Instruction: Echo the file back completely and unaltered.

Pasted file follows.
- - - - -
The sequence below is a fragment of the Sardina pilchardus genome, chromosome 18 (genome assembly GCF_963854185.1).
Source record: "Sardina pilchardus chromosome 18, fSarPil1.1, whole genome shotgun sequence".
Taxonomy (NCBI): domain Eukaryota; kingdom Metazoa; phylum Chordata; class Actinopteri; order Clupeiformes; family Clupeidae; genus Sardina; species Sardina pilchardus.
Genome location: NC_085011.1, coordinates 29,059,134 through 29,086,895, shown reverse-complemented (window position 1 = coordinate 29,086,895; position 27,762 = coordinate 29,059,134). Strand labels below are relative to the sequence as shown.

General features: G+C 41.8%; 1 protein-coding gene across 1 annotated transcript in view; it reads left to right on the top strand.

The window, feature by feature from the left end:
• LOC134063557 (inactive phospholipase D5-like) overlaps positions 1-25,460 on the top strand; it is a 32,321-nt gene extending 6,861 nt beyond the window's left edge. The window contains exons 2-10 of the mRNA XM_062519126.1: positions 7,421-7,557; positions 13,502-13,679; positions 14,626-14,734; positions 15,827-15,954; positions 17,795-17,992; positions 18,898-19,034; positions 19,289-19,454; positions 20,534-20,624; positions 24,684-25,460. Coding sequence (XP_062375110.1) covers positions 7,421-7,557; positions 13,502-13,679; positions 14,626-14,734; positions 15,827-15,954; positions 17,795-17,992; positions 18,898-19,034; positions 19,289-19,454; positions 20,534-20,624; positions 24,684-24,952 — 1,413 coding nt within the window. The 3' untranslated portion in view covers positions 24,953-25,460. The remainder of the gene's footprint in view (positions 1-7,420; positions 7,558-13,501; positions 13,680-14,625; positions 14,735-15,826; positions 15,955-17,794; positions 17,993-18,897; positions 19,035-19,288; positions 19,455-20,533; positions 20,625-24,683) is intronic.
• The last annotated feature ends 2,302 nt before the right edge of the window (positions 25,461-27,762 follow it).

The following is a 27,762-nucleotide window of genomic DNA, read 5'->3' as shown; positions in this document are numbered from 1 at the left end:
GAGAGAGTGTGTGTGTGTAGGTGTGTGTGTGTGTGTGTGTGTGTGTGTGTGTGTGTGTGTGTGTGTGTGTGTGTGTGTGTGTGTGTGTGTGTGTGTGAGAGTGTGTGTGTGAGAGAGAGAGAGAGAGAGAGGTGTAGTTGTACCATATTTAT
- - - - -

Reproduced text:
The sequence below is a fragment of the Sardina pilchardus genome, chromosome 18 (genome assembly GCF_963854185.1).
Source record: "Sardina pilchardus chromosome 18, fSarPil1.1, whole genome shotgun sequence".
Taxonomy (NCBI): domain Eukaryota; kingdom Metazoa; phylum Chordata; class Actinopteri; order Clupeiformes; family Clupeidae; genus Sardina; species Sardina pilchardus.
Genome location: NC_085011.1, coordinates 29,059,134 through 29,086,895, shown reverse-complemented (window position 1 = coordinate 29,086,895; position 27,762 = coordinate 29,059,134). Strand labels below are relative to the sequence as shown.

General features: G+C 41.8%; 1 protein-coding gene across 1 annotated transcript in view; it reads left to right on the top strand.

The window, feature by feature from the left end:
• LOC134063557 (inactive phospholipase D5-like) overlaps positions 1-25,460 on the top strand; it is a 32,321-nt gene extending 6,861 nt beyond the window's left edge. The window contains exons 2-10 of the mRNA XM_062519126.1: positions 7,421-7,557; positions 13,502-13,679; positions 14,626-14,734; positions 15,827-15,954; positions 17,795-17,992; positions 18,898-19,034; positions 19,289-19,454; positions 20,534-20,624; positions 24,684-25,460. Coding sequence (XP_062375110.1) covers positions 7,421-7,557; positions 13,502-13,679; positions 14,626-14,734; positions 15,827-15,954; positions 17,795-17,992; positions 18,898-19,034; positions 19,289-19,454; positions 20,534-20,624; positions 24,684-24,952 — 1,413 coding nt within the window. The 3' untranslated portion in view covers positions 24,953-25,460. The remainder of the gene's footprint in view (positions 1-7,420; positions 7,558-13,501; positions 13,680-14,625; positions 14,735-15,826; positions 15,955-17,794; positions 17,993-18,897; positions 19,035-19,288; positions 19,455-20,533; positions 20,625-24,683) is intronic.
• The last annotated feature ends 2,302 nt before the right edge of the window (positions 25,461-27,762 follow it).

The following is a 27,762-nucleotide window of genomic DNA, read 5'->3' as shown; positions in this document are numbered from 1 at the left end:
GAGAGAGTGTGTGTGTGTAGGTGTGTGTGTGTGTGTGTGTGTGTGTGTGTGTGTGTGTGTGTGTGTGTGTGTGTGTGTGTGTGTGTGTGTGTGTGTGAGAGTGTGTGTGTGAGAGAGAGAGAGAGAGAGAGGTGTAGTTGTACCATATTTAT